Monday, June 06, 2011

'Ackroyd' Was One of Christie's Best

It was 85 years ago this month that Agatha Christie published the book that made her famous — "The Murder of Roger Ackroyd."

It wasn't her first murder mystery — although it was one of her first books. It wasn't the debut of her most famous (and, arguably, most popular as well) character, Hercule Poirot. Yet, even to this day, it is regarded by many as her masterpiece. In July 1999, Le Monde ranked it #49 on its list of the Top 100 books of the 20th century.

It was somewhat controversial when it was published, too, because it featured an unexpected twist at the end. In an example of what is known as the "unreliable narrator," the narrator of the story (and assistant to Poirot in this book) turned out to be the murderer.

Now, unreliable narrators are nothing new. Probably the earliest example I can recall is the Wife of Bath's tale in Chaucer's "Canterbury Tales," which was written in the 14th century, and there have been others.

But they were not terribly common in 1926. Prior to that time, most detective fiction provided all the clues that were necessary for the reader to come to the correct conclusion about who done it.

That was considered the standard for detective fiction.

Murder mysteries have long been known for the "red herrings" that authors use to distract readers from more important, more relevant information. In a sense, I suppose an unreliable narrator is sort of a red herring — but not really.

Unreliable narrators are deceptive because they deliberately leave out details that make them look suspicious; thus, readers are misled by omission. A red herring is something that usually is factually accurate — it is just misinterpreted. The deception is the result of the readers' logic and assumptions.

Unreliable narrators really only work if they remain credible until their deception is revealed at the end. And, in that regard, country doctor James Sheppard serves the purpose admirably.

Some critics at the time thought it was not fair to deceive the readers — although "The Murder of Roger Ackroyd" and countless crime novels since have demonstrated how effective the device is.

The story opened with a murder — literally.

Its very first sentence was "Mrs. Ferrars died on the night of the 16th–17th September — a Thursday." Mrs. Ferrars was a well–to–do widow whose death was attributed to a drug overdose in an apparent suicide.

Although the book is 85 years old — and occasionally uses language that is unfamiliar to 21st century ears — it is a very reader–friendly book. One can easily read it in a single afternoon.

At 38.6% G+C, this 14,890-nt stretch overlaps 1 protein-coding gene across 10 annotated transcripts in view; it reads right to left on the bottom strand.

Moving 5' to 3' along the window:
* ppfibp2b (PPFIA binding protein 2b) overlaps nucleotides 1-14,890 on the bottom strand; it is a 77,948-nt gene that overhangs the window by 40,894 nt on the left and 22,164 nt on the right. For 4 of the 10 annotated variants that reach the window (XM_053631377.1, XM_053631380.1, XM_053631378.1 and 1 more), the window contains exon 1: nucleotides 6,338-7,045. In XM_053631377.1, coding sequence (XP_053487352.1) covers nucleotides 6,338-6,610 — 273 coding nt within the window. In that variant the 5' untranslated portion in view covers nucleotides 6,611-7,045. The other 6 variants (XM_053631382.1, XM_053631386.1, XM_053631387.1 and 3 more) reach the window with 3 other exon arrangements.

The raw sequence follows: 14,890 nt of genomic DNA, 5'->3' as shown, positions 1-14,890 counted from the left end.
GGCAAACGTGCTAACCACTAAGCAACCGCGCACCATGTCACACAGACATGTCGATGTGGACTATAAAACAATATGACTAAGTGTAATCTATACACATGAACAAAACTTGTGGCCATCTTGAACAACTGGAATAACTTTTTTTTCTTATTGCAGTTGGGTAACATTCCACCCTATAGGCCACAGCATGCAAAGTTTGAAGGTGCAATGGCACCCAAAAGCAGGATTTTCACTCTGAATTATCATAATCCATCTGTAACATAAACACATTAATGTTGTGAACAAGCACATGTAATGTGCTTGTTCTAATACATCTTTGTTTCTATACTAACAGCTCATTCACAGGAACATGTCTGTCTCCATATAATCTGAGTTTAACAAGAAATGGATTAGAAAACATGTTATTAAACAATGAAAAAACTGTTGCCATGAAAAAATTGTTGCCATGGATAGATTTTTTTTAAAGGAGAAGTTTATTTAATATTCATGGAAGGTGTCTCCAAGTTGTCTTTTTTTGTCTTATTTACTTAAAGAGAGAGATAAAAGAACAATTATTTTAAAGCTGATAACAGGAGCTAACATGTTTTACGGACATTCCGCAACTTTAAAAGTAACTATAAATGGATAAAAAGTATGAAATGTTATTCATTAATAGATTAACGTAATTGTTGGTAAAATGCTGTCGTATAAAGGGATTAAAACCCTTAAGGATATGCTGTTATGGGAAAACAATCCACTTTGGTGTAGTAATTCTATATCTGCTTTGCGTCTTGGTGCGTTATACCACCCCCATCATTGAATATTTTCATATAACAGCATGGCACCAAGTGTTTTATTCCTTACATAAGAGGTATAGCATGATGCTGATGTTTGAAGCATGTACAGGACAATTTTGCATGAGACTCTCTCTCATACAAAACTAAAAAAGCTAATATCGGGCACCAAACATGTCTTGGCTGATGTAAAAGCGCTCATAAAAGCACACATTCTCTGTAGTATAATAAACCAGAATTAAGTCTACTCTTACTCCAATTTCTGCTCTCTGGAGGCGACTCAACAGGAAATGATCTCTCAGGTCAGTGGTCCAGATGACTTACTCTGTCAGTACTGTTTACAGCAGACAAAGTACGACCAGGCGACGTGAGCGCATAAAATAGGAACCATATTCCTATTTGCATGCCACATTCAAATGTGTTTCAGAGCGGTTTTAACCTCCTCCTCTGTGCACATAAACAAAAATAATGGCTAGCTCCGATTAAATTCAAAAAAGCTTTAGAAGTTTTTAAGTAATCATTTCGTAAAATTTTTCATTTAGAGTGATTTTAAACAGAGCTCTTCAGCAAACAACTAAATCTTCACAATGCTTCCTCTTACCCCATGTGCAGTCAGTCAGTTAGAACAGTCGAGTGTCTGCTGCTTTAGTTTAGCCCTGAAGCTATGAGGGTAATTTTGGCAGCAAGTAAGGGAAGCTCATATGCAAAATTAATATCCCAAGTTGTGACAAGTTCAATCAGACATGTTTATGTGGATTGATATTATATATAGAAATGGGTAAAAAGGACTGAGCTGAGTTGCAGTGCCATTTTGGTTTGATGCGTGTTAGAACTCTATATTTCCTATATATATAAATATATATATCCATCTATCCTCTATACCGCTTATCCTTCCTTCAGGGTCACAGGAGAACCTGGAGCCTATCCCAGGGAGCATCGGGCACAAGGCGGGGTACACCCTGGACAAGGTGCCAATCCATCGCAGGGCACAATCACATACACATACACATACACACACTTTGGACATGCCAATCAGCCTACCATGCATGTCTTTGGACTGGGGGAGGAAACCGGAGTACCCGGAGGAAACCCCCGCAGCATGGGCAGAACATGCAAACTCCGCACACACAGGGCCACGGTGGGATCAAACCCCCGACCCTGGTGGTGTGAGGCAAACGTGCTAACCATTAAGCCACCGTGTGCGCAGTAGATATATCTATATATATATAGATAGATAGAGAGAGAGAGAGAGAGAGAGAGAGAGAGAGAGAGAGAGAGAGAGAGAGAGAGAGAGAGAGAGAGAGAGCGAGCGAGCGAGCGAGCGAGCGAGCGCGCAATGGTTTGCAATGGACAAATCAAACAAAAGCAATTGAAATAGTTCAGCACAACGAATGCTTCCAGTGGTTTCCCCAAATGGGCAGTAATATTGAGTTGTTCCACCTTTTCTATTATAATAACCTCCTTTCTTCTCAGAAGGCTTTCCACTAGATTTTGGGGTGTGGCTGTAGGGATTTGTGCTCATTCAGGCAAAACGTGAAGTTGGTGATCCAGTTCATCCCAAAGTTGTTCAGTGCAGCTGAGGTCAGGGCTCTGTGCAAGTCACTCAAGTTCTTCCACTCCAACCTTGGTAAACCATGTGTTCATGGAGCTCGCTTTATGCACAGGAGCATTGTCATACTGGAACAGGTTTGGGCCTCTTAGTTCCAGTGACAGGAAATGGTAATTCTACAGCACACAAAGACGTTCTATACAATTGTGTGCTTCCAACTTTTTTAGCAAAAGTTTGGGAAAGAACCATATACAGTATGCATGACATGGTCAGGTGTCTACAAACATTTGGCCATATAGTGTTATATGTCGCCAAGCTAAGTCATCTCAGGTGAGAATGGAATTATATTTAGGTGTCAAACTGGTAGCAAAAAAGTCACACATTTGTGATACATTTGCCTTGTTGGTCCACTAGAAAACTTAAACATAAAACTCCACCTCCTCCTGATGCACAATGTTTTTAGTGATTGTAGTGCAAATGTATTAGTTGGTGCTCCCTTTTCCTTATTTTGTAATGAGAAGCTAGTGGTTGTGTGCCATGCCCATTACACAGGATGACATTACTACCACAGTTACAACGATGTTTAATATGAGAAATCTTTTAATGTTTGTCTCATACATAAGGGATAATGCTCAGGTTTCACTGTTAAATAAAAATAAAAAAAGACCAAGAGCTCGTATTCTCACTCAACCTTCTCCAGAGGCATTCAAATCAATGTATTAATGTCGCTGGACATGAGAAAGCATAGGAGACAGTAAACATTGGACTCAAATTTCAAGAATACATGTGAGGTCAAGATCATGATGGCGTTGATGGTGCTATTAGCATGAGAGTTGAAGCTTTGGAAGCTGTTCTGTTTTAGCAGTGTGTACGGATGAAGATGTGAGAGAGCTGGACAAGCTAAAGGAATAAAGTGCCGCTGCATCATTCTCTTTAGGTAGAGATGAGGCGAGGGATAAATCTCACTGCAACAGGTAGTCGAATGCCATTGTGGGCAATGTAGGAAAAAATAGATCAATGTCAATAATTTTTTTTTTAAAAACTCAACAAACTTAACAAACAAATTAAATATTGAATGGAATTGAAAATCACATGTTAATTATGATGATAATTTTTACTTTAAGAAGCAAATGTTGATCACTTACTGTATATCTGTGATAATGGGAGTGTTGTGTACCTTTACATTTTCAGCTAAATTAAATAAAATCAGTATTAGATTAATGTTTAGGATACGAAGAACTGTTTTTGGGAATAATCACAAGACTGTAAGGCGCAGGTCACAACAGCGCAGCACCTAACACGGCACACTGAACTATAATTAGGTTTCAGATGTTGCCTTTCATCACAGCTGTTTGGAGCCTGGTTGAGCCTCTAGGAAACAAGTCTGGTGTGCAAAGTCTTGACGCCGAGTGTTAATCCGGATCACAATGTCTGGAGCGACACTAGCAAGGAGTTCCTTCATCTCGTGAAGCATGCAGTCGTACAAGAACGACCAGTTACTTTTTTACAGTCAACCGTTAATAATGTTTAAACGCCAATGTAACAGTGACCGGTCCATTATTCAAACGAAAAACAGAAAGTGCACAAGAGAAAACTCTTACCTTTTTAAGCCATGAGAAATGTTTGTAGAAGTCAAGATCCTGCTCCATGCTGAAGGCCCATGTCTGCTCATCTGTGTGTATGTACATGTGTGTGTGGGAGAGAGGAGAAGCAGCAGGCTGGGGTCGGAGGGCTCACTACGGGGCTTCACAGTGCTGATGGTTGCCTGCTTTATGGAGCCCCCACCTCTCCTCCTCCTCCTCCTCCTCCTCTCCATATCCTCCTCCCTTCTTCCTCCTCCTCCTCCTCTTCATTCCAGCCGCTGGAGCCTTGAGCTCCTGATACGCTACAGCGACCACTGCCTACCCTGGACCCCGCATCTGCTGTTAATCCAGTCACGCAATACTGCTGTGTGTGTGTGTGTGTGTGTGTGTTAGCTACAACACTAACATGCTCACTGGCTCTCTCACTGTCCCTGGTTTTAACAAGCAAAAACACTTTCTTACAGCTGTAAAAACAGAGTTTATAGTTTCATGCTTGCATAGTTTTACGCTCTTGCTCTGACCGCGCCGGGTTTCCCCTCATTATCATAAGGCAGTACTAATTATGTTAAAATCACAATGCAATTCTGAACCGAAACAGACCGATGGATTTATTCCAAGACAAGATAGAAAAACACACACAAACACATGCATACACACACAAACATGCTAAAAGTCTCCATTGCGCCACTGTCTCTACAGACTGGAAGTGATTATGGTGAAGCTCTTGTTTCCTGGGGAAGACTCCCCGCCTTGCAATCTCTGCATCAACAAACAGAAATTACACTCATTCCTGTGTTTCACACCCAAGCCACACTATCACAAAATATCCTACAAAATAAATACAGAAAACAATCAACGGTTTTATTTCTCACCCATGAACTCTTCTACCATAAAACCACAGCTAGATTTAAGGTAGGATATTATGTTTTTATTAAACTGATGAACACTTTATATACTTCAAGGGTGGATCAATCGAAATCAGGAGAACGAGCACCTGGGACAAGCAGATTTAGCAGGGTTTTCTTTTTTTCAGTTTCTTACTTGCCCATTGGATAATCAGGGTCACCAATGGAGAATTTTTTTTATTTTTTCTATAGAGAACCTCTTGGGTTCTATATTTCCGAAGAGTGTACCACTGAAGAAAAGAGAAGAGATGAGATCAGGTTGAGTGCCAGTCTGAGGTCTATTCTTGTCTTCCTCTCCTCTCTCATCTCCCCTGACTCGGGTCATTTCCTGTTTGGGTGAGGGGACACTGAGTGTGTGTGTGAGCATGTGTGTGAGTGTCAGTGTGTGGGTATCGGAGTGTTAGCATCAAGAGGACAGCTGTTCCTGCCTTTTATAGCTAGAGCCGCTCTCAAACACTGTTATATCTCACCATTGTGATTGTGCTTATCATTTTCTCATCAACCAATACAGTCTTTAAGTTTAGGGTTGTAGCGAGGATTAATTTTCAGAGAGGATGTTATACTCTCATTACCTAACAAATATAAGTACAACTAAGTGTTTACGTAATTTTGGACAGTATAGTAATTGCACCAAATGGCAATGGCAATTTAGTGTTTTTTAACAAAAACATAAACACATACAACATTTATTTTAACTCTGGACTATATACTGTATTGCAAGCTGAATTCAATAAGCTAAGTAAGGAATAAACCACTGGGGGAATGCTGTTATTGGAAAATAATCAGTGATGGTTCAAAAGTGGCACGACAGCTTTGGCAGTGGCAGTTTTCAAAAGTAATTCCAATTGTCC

The book also displayed some humorous — if understated — writing.

Early on, for example, the narrator describes his conversation about the crime scene with his sister — who has her fingers on the pulse of everything that happens in their village.

The narrator discusses how his sister had already heard most of the details from other sources, but she didn't know everything.

She didn't know the cause of death, and she asked him about it.
"Didn't the milkman tell you that?" I inquired sarcastically.

But sarcasm is wasted on Caroline. She takes it seriously and answers accordingly. "He didn't know," she explained.

Agatha Christie
"The Murder of Roger Ackroyd" (1926)

To the readers of the time — and, I presume, it is the same for any first–time readers who may pick it up today — "The Murder of Roger Ackroyd" had the appearance of a conventional murder mystery.

It was set in a sleepy English village, a place "rich in unmarried ladies and retired military officers," and it had a rather typical assortment of potential suspects for a murder mystery. In that regard, the story must have seemed almost formulaic to readers in the 1920s.

But, since "The Murder of Roger Ackroyd" was only her sixth book, Christie's readers could not have known that she was always looking for new ways to trick her readers — or suspected that she might be about to pull the best trick of her still–young career.

Christie did a brilliant job of presenting each character, through the eyes of the seemingly reliable narrator — and, even if the narrator had not proven to be unreliable in the end, "The Murder of Roger Ackroyd" probably would be remembered as one of Christie's best works.

The fact that the narrator turned out to be guilty was legitimate, said fellow mystery writer Dorothy Sayers, who came to Christie's defense and scolded her critics — "[F]ooled you!" she said. "[I]t is the reader's business to suspect everybody."

That is what I find particularly delightful about reading that book today — assumptions were encouraged because it was normal then, as it is now, to make them, and it is intriguing to see how even the slightest manipulation of language can promote a radically different conclusion.

From the perspective of a writer, I appreciate the way Christie carefully selected certain phrases that were intended to deceive even though they were never absolutely false.

Was Christie's tale fair, as Sayers said? Read it for yourself.